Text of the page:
My Turkish husband and I were wandering through Istanbul, near Galata Tower, on a rainy spring day. We saw this lamp shop, a bright spot against the gray. Traditional Turkish lamps hung gracefully behind the shop’s window and spilled their rainbow lights onto the rainy sidewalk. This is one of my favorite photos of the fairy-tale land of Turkey, and I invite you to walk with me there.
In Alanya, Turkey, on the Mediterranean Sea, a castle rises atop cliffs as the sun shines through feathery clouds. In the distance, the Turkish coastline curves westward toward Antalya, the ancient port where the Apostle Paul once journeyed with a message of Christ’s love. Enjoy this Mediterranean moment with me, as a southern wind blows away your cares in the fairy-tale land of Turkey.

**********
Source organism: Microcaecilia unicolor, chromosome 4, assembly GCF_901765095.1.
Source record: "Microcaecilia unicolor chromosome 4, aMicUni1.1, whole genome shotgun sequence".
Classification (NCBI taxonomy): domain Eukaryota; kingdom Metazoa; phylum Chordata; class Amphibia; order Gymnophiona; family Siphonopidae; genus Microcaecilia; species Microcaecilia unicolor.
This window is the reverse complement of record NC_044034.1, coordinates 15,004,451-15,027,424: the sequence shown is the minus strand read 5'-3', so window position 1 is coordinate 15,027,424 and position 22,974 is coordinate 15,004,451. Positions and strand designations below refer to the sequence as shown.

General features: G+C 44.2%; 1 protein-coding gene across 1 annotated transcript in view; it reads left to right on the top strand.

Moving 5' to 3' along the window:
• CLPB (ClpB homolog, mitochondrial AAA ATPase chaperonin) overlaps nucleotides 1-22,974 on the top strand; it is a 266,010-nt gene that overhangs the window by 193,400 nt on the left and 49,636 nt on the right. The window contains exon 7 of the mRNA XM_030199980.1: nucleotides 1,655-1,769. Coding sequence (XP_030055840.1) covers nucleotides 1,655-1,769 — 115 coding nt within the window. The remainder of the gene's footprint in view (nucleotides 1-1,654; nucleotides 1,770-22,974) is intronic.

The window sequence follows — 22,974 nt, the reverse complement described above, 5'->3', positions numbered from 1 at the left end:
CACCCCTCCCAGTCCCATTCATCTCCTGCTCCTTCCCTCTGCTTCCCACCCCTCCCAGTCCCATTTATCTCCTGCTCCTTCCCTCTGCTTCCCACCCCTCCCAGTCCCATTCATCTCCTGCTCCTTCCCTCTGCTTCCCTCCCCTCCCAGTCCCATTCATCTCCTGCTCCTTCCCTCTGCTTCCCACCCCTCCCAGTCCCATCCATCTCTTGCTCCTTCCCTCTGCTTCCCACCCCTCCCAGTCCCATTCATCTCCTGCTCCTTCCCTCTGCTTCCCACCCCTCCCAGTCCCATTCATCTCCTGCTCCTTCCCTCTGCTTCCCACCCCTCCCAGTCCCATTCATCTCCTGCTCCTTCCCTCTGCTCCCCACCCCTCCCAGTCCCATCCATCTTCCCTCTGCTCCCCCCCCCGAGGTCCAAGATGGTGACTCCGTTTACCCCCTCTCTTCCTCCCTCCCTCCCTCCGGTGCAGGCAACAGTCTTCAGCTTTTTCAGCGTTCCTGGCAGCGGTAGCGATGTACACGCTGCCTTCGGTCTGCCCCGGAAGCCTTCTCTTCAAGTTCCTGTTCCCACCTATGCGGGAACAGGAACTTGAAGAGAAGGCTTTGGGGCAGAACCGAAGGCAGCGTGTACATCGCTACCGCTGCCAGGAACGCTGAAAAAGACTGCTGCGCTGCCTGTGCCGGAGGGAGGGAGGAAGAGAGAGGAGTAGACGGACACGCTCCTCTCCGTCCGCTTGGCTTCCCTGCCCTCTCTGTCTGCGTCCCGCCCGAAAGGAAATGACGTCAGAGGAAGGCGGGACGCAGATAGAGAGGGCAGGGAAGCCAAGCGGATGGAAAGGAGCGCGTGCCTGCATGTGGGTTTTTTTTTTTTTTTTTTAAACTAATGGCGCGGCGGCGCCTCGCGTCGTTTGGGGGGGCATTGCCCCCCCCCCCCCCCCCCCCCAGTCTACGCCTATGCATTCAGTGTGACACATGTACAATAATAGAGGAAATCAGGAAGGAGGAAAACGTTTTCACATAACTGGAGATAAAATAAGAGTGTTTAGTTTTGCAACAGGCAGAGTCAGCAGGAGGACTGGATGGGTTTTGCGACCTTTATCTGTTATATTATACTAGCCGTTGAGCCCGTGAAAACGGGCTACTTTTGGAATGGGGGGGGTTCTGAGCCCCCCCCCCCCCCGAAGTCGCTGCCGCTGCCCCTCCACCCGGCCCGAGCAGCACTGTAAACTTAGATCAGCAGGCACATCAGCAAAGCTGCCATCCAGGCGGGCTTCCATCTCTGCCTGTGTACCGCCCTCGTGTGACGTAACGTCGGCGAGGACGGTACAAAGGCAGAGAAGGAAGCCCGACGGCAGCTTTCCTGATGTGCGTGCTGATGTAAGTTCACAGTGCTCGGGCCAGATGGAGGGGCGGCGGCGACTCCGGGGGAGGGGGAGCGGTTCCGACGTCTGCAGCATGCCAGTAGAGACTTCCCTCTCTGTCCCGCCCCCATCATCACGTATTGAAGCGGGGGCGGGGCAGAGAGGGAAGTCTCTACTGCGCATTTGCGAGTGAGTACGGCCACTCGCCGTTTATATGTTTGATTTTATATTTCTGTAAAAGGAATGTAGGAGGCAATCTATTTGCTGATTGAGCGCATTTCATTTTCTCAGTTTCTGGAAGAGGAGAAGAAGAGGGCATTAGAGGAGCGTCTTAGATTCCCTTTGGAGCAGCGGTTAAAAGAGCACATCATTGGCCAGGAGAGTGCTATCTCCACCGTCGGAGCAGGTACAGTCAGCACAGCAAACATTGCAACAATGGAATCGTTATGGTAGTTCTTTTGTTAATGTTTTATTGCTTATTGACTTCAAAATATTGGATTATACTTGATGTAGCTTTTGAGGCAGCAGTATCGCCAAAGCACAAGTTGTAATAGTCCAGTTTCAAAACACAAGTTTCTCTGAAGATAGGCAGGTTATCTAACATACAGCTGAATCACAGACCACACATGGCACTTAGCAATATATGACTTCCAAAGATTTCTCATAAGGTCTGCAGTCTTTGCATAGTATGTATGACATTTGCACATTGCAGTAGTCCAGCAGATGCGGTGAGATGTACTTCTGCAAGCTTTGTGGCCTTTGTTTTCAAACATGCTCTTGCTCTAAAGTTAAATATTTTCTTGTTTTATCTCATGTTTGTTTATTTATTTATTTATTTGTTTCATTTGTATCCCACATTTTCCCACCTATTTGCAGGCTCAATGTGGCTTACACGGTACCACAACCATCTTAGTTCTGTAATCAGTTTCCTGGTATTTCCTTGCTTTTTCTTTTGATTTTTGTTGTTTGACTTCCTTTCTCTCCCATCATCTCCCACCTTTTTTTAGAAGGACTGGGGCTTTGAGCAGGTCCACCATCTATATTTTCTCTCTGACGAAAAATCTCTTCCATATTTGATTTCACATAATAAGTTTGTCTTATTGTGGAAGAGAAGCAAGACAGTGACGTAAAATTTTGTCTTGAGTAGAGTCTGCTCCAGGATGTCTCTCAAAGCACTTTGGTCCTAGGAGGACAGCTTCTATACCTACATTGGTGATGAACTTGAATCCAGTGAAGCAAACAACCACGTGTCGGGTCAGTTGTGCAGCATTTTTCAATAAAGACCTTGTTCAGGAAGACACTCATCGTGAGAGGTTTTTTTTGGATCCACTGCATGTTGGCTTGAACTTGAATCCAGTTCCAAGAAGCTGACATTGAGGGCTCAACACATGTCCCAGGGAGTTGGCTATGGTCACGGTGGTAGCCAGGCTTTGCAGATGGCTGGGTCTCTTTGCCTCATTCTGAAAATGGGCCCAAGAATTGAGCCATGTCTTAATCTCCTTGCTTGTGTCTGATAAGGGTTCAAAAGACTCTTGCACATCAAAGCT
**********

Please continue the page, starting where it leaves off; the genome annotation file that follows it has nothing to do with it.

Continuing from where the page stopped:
I lived in Turkey for 2.5 years and did photo essays about that beautiful country with its variety of landscapes, historical places, and people. Then I began to write about the freedom protests that began last spring because of Turkey’s oppressive government. That led to an article about censorship. Turkey has more journalists in prison than any other country. As I witnessed the freedom protests close-up, taking videos of peaceful people walking in unison for the right to speak freely in their own country, I felt a close bond with Turkey.
My Turkish husband, who had been tortured by the Turkish police, went with me to meet friends one Sunday afternoon for tea in Istanbul. We witnessed police attacking tourists with water canon and pepper spray. As we made our way home, the police chased us, and the pepper spray I was engulfed in made me sick for days. Ironically, I left Turkey just days before police showed up at my old apartment door to arrest me for a photo I had published.